Gabriel Landeskog, Colorado Avalanche (6-0-1-1, minus-3, 2 PIM, 22 SOG) – Here's your sophomore slump, although an early concussion certainly didn't help matters. He's more tentative this year though - his hits have dropped from 2.67 per game last year to 1.71 this season.
Mostly short-term grabs here, but as always some potential steals... (and don't forget last week's Jake Muzzin suggestion - he's still at 6% owned. Ditto for Alex Killorn at 1%)
Brian Gionta, Montreal Canadiens (8-6-2-8, plus-2, 2 PIM, 20 SOG) – Gionta is a point-per-game player, and the Habs are a good team. That's right, it's 2006. Gionta is just 7% owned, but even when he's not producing he's shooting the puck. He's always been good for SOG, so he's a safe grab.
Magnus Paajarvi, Edmonton Oilers (6-3-2-5, plus-5, 0 PIM, 18 SOG) – Since Shawn Horcoff returned, Paajarvi has been clicking on a line with Sam Gagner and Nail Yakupov. It hasn't done much for Yakupov's game, but Paajarvi has become a solid player at both ends of the ice and, judging by his ice time lately, the risk of a healthy scratch in the near future is small.
Patrik Berglund, St. Louis Blues (5-4-2-6, plus-3, 2 PIM, 9 SOG) – While Jeff Carter will walk away with the Cy Young Award this year, Berglund's 13 goals and four assists have him in the running. Berglund is subject to prolonged stretches of terrible numbers, having had a five-game as well as a four-game pointless run already this season. But when he's on a role he deserves far more than 25% ownership that he has right now. He's also pretty good for hits (33 this year).
Riley Nash, Carolina Hurricanes (5-3-2-5, plus-5, 0 PIM, 12 SOG) – That's Riley Nash. With an "iley" at the end. He doesn't carry much upside offensively, but the Hurricanes have always felt that he could be a defensive center who contributes 45 points. He's hot right now and he's also great for hits (18 in 11 games this year).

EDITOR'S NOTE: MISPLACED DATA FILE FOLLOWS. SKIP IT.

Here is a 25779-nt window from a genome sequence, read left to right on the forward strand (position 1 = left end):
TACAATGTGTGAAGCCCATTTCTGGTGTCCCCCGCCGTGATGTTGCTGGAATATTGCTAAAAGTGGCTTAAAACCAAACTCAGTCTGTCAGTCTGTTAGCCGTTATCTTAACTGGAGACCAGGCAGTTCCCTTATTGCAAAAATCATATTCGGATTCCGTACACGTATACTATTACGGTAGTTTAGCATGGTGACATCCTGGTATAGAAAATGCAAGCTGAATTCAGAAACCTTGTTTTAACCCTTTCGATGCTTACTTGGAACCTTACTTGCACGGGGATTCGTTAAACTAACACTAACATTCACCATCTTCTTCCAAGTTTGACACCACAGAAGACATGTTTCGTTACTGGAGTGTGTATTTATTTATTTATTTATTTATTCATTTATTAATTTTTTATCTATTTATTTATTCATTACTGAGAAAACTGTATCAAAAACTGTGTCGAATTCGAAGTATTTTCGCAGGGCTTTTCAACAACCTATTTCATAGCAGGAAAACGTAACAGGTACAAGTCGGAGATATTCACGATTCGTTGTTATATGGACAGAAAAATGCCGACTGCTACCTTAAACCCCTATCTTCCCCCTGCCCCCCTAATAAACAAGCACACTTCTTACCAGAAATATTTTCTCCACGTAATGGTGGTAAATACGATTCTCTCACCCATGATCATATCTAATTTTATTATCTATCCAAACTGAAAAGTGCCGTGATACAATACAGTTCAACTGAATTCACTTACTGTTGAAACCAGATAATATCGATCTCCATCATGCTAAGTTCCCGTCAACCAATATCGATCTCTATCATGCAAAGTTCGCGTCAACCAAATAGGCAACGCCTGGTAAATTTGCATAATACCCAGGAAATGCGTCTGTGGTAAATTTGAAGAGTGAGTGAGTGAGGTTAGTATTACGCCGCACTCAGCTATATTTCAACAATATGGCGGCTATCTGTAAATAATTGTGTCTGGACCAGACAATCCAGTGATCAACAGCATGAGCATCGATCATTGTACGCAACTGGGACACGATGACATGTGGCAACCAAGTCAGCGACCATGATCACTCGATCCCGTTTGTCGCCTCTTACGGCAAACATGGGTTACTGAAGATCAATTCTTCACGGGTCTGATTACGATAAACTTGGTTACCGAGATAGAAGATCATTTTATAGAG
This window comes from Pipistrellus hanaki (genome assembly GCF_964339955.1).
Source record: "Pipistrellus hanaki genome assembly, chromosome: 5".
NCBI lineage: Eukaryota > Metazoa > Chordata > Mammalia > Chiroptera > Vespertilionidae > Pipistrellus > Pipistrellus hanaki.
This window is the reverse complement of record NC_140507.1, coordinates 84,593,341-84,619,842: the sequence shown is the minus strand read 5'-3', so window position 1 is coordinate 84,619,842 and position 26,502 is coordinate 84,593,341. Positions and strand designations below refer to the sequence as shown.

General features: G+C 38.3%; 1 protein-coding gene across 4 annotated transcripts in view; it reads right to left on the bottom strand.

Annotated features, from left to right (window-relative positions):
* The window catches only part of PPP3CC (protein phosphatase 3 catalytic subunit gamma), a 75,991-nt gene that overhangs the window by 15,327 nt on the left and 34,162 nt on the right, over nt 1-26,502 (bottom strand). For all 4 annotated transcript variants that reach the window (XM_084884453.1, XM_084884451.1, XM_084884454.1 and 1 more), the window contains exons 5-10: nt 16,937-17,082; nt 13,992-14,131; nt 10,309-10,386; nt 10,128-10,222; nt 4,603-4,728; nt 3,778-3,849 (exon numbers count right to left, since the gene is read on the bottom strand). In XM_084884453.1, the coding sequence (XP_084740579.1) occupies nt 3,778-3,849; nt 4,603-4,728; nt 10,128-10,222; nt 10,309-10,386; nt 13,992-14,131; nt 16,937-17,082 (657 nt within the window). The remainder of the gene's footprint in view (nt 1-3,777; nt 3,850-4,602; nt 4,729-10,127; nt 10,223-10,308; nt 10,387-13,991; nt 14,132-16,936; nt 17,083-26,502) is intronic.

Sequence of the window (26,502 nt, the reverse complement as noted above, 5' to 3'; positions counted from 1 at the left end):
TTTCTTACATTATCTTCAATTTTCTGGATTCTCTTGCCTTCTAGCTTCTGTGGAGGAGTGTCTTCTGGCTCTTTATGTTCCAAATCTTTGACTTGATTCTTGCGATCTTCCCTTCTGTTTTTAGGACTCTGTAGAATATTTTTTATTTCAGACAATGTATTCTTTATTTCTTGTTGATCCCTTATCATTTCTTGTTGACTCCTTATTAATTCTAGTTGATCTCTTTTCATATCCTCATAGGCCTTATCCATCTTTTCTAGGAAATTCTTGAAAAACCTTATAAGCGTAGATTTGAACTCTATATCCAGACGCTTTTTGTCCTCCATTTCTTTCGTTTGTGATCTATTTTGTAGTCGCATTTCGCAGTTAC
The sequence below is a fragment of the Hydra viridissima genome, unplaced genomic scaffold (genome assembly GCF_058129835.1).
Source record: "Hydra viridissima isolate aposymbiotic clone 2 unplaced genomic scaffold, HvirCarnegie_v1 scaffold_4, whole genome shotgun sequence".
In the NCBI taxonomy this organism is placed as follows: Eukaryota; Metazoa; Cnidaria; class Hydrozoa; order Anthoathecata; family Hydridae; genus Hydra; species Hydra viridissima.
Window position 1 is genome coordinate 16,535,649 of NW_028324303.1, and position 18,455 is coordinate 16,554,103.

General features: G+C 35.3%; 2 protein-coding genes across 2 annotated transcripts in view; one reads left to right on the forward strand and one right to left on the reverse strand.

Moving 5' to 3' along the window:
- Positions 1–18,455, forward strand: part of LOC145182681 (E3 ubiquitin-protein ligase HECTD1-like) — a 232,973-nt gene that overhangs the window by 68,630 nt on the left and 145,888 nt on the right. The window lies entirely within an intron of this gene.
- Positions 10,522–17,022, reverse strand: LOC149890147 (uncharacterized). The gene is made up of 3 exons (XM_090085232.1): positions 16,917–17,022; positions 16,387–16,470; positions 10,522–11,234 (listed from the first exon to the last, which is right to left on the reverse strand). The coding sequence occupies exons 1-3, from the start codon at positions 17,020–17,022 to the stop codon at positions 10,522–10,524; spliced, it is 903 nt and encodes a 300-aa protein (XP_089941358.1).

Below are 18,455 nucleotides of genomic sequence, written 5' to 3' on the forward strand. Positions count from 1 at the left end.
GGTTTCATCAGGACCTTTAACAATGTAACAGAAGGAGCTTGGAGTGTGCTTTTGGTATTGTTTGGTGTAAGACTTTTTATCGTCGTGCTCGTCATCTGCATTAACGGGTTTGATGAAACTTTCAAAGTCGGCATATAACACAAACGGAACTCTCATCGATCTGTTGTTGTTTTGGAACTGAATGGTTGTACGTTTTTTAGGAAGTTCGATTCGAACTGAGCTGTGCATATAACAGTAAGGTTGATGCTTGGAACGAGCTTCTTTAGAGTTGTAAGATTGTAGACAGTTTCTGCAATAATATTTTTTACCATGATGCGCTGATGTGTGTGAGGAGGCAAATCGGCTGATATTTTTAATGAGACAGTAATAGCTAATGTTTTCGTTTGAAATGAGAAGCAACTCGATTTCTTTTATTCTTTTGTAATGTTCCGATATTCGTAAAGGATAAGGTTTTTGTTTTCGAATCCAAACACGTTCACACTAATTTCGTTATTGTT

Matt Martin, New York Islanders (4-1-2-3, plus-1, 2 PIM, 6 SOG) – If you league counts hits then Martin is already owned, as he's the NHL leader for the second year in a row. But in leagues that count PIM and not hits, he's a worthy own. When he stops emulating a first liner and goes back to being an enforcer.
Robin Lehner, Ottawa Senators (1-0-4, 2.07 GAA, 0.944 SP) – Lehner has yet to lose in regulation and he's made three consecutive starts. With Craig Anderson still feeling pain in his ankle, Lehner will be one of the better goalies to own, period.
Andrej Sekera, Buffalo Sabres (3-0-4, plus-6, 2 SOG) – Sekera ended the 2010-11 season with 17 points in 20 games. That's not a typo, he really did. So hopes were high that he would build on that. But then the Sabres got Mr. Moneybags for an owner and brought in Christian Ehrhoff, thereby wiping out much of the potential that Sekera had. With Alexander Sulzer out of the lineup and Jordan Leopold only having just returned, Sekera could be showing us what he can do. Again.
Here's where I'll fire off a few names of players who may be at the very beginning of a nice little run. Just a gut feeling, but worth looking into and/or taking a chance on:
Adam Henrique, New Jersey; Andrei Loktionov, New Jersey; Gustav Nyquist, Detroit; Mikael Backlund, Calgary; David Legwand, Nashville; Beau Bennett, Pittsburgh; Derick Brassard, Columbus;
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- Chris Kunitz